Urgent Jumping! collects east African dance classics—including the frantic benga of the Golden Kings Band

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Over the past few months I've regularly basked in the liquid guitar, sensual singing, and seductive grooves of Urgent Jumping! East African Musiki Wa Dansi Classics (Sterns). The two-disc, 27-track anthology consists of music recorded mostly in Kenya and Tanzania between 1972 and 1982, a golden era when ideas flowed freely from Congo toward the eastern coast. Along the way Congolese soukous mingled with local traditions: in Kenya the result was called zilizopendwa, in Tanzania zilipendwa (both terms translate roughly as "golden oldies"). Programmed by DJ and curator John Armstrong, Urgent Jumping! covers a lot of ground, including bits of Kenyan benga and various strains of Tanzanian funk and R&B.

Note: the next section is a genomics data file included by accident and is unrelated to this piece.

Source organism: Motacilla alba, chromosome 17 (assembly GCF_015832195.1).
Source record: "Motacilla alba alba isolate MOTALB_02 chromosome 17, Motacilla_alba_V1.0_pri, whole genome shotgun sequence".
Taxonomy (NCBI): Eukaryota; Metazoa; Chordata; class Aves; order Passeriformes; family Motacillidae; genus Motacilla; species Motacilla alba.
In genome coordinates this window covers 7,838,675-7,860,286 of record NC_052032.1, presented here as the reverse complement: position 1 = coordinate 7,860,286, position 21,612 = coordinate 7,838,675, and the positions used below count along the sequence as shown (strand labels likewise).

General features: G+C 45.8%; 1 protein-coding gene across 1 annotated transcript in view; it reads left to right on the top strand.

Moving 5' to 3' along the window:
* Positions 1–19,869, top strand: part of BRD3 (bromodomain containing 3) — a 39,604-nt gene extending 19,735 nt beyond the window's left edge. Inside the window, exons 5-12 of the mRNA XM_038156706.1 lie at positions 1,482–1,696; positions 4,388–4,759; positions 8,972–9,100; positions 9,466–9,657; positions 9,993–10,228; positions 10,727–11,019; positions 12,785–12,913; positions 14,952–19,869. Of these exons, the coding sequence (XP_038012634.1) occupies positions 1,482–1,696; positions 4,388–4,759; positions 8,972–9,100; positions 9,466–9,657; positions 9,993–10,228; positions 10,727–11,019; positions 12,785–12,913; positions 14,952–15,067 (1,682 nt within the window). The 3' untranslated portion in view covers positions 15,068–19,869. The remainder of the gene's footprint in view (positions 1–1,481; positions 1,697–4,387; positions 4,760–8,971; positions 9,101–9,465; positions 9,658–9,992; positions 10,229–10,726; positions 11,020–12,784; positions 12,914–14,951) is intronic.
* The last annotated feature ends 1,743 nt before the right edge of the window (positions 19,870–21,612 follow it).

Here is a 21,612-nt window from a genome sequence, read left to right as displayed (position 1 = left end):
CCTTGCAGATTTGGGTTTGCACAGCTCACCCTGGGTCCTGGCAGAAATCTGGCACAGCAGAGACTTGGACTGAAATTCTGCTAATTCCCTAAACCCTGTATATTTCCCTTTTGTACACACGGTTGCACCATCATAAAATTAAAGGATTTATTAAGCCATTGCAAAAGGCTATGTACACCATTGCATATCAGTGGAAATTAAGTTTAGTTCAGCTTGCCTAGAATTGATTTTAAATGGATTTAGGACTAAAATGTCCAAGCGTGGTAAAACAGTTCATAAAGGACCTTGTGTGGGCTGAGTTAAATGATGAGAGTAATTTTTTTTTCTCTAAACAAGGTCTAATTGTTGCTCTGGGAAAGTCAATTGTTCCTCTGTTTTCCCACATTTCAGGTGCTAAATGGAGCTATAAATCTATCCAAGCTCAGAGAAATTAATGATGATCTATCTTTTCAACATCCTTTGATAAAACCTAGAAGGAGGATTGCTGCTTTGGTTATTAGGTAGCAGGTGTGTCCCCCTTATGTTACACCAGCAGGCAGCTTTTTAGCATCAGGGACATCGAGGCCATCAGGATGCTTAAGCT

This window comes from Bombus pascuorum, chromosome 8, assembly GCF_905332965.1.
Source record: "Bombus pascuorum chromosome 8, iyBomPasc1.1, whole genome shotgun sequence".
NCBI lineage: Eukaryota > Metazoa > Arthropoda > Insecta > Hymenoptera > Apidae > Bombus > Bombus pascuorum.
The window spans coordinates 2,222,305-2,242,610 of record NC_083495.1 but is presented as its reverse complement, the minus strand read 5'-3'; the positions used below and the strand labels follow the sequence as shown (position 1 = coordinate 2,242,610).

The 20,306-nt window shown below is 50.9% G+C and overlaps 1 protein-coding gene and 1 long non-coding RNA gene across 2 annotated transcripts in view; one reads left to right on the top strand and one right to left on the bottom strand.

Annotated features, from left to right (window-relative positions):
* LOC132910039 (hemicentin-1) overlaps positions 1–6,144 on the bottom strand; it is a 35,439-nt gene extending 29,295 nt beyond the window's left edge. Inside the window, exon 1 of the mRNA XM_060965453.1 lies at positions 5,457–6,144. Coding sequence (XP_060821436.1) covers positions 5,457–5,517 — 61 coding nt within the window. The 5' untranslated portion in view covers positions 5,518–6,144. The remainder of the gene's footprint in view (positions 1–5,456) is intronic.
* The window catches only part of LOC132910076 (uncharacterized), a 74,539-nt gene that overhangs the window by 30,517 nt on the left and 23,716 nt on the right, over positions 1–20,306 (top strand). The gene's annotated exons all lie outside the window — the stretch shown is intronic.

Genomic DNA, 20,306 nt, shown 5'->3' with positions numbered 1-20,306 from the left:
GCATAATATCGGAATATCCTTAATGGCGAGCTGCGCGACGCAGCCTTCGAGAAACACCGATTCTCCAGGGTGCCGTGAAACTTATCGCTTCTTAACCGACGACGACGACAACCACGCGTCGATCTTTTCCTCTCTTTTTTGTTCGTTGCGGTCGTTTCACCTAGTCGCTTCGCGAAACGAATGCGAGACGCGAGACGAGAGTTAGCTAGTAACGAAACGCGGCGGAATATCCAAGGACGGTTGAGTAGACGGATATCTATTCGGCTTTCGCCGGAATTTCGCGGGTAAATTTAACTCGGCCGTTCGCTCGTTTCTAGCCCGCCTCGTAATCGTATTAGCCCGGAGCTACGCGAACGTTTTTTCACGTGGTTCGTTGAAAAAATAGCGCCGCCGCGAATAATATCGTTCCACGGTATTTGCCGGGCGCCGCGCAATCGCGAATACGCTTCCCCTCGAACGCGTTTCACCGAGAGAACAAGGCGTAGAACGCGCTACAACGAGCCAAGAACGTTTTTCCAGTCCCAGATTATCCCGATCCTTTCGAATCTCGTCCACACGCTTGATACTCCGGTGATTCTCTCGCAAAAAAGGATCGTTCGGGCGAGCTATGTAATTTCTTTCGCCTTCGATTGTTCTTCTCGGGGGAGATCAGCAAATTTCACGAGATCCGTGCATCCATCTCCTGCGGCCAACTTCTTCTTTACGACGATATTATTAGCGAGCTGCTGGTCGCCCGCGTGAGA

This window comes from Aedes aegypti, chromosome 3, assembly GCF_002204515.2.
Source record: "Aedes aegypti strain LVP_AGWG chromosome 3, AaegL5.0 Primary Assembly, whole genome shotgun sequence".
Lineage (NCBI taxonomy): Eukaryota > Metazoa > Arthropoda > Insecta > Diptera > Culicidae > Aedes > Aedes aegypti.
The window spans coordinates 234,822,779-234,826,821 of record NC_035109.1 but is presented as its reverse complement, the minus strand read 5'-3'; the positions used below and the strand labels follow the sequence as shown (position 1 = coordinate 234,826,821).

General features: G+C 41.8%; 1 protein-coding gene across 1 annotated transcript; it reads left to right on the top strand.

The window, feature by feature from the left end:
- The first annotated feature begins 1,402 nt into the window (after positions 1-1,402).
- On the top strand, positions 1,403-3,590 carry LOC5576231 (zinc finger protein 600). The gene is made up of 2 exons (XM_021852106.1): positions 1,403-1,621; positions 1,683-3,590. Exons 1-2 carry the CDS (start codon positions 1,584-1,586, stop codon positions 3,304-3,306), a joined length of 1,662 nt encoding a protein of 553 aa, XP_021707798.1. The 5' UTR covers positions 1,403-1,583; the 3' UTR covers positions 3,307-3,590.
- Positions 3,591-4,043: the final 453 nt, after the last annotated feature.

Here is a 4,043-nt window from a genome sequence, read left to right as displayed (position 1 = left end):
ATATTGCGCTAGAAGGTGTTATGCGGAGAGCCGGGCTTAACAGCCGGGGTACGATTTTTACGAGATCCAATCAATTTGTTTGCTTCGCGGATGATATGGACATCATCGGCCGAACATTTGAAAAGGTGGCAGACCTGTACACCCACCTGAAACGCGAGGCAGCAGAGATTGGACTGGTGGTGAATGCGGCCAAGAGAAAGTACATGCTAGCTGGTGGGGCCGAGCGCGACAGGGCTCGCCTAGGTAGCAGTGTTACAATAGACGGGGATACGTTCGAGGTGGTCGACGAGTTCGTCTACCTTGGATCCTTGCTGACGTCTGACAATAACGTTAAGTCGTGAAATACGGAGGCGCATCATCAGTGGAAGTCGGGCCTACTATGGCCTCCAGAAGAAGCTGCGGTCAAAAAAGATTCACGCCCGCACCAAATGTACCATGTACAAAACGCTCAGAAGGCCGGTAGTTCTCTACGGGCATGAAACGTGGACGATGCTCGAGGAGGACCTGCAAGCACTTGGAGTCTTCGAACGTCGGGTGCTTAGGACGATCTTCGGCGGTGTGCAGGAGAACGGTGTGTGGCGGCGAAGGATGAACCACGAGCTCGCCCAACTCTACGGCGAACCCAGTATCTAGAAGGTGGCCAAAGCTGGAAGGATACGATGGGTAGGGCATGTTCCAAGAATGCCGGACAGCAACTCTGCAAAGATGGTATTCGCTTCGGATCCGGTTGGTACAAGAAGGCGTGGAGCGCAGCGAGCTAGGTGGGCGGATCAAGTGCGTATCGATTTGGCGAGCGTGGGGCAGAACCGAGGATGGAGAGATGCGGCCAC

Robert Christgau recently gave Urgent Jumping! a lukewarm review—he doesn't think it's as good as the brilliant Guitar Paradise of East Africa, an out-of-print 1990 compilation whose selections are much more focused, sticking strictly to Kenya. But it seems silly to compare them, since Armstrong includes a wider range of stuff. It may not be as flawless and fluid as the earlier compilation, but it's got its own charms—and they've been working on me all year. It was tough to choose today's 12 O'Clock Track, because no single song can encapsulate the anthology's buoyant drive, but I went with "Taabu Ya Awendo" by the Golden Kings Band, an irresistible slice of stuttering hi-hat benga with exuberant group singing.


Today's playlist:

Evan Parker Electroacoustic Septet, Seven (Victo)
Alex Mincek, Torrent (Sound American)
Jason Collett, Song and Dance Man (Arts & Crafts)
Bearthoven, Trios (Cantaloupe)
Charlie Haden Liberation Music Orchestra, Time/Life (Impulse)

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